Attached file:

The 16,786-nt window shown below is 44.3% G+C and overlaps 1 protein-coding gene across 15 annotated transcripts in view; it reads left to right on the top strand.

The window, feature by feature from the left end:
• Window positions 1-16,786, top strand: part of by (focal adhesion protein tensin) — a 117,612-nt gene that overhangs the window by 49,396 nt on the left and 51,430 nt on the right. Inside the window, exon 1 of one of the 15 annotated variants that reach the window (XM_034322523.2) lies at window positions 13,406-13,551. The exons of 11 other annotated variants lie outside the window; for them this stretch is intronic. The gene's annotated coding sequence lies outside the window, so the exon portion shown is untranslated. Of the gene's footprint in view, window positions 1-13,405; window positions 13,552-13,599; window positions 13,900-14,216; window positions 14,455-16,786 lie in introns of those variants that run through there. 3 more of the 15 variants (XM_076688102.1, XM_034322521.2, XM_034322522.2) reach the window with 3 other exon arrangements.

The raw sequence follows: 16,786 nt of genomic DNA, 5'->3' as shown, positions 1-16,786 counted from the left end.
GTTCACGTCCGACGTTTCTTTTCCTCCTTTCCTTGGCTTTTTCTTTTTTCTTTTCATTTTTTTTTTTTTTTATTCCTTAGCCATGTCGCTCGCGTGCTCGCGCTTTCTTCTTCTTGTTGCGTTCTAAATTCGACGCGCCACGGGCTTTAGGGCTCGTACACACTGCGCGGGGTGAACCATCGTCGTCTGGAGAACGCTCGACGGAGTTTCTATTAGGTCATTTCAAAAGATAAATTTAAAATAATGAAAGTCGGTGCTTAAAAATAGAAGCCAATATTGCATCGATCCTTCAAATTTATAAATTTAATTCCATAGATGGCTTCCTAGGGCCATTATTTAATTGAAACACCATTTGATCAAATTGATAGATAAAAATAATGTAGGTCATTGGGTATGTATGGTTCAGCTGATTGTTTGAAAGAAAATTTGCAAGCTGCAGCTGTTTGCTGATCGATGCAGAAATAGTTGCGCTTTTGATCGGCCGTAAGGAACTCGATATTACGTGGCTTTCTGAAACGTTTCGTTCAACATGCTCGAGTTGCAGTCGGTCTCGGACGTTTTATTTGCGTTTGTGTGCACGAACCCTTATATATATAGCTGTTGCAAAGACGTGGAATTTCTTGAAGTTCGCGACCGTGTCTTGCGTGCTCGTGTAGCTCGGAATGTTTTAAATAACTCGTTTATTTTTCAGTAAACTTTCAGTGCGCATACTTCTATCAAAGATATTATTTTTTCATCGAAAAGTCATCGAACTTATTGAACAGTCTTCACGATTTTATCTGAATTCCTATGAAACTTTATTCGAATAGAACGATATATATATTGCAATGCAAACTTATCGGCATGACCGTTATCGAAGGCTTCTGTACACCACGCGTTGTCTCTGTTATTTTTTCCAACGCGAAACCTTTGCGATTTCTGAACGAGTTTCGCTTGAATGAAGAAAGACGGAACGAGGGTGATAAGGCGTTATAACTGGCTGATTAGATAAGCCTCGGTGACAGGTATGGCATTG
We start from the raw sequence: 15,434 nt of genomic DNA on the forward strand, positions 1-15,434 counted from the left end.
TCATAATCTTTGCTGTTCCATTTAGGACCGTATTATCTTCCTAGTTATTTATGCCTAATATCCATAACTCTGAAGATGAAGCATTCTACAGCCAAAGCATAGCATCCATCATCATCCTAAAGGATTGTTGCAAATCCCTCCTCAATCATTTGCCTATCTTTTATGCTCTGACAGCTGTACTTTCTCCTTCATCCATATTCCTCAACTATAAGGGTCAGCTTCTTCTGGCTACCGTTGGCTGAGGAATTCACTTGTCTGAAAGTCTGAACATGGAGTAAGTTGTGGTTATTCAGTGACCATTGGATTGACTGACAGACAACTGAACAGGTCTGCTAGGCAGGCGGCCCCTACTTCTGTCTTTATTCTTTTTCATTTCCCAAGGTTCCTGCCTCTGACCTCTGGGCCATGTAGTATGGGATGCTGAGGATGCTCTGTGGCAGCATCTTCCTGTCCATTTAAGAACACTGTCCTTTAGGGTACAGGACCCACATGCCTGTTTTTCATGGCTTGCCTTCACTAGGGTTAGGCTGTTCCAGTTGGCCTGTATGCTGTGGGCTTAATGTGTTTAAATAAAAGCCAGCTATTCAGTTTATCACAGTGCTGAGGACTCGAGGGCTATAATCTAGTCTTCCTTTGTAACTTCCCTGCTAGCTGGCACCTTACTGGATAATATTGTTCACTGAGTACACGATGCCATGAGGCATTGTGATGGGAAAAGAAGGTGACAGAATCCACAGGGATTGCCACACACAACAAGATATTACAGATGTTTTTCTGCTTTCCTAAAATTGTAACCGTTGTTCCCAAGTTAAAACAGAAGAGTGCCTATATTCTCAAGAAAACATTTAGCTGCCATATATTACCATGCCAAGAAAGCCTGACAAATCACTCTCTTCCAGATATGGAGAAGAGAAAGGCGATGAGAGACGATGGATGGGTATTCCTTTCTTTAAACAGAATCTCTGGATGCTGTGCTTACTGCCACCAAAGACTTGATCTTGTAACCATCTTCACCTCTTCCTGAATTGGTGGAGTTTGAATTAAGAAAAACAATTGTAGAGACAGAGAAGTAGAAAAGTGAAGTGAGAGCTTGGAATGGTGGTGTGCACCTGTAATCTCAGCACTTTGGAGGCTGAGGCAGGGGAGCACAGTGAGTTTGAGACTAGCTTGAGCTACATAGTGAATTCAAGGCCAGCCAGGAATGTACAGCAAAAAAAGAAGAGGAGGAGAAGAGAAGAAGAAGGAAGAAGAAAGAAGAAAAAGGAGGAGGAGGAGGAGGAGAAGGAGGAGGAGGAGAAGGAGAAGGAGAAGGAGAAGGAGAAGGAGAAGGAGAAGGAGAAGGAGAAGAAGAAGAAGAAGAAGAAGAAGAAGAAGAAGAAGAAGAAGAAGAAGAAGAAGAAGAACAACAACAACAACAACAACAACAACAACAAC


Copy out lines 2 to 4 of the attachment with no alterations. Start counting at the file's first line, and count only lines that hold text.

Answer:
The window, feature by feature from the left end:
• Window positions 1-16,786, top strand: part of by (focal adhesion protein tensin) — a 117,612-nt gene that overhangs the window by 49,396 nt on the left and 51,430 nt on the right. Inside the window, exon 1 of one of the 15 annotated variants that reach the window (XM_034322523.2) lies at window positions 13,406-13,551. The exons of 11 other annotated variants lie outside the window; for them this stretch is intronic. The gene's annotated coding sequence lies outside the window, so the exon portion shown is untranslated. Of the gene's footprint in view, window positions 1-13,405; window positions 13,552-13,599; window positions 13,900-14,216; window positions 14,455-16,786 lie in introns of those variants that run through there. 3 more of the 15 variants (XM_076688102.1, XM_034322521.2, XM_034322522.2) reach the window with 3 other exon arrangements.

The raw sequence follows: 16,786 nt of genomic DNA, 5'->3' as shown, positions 1-16,786 counted from the left end.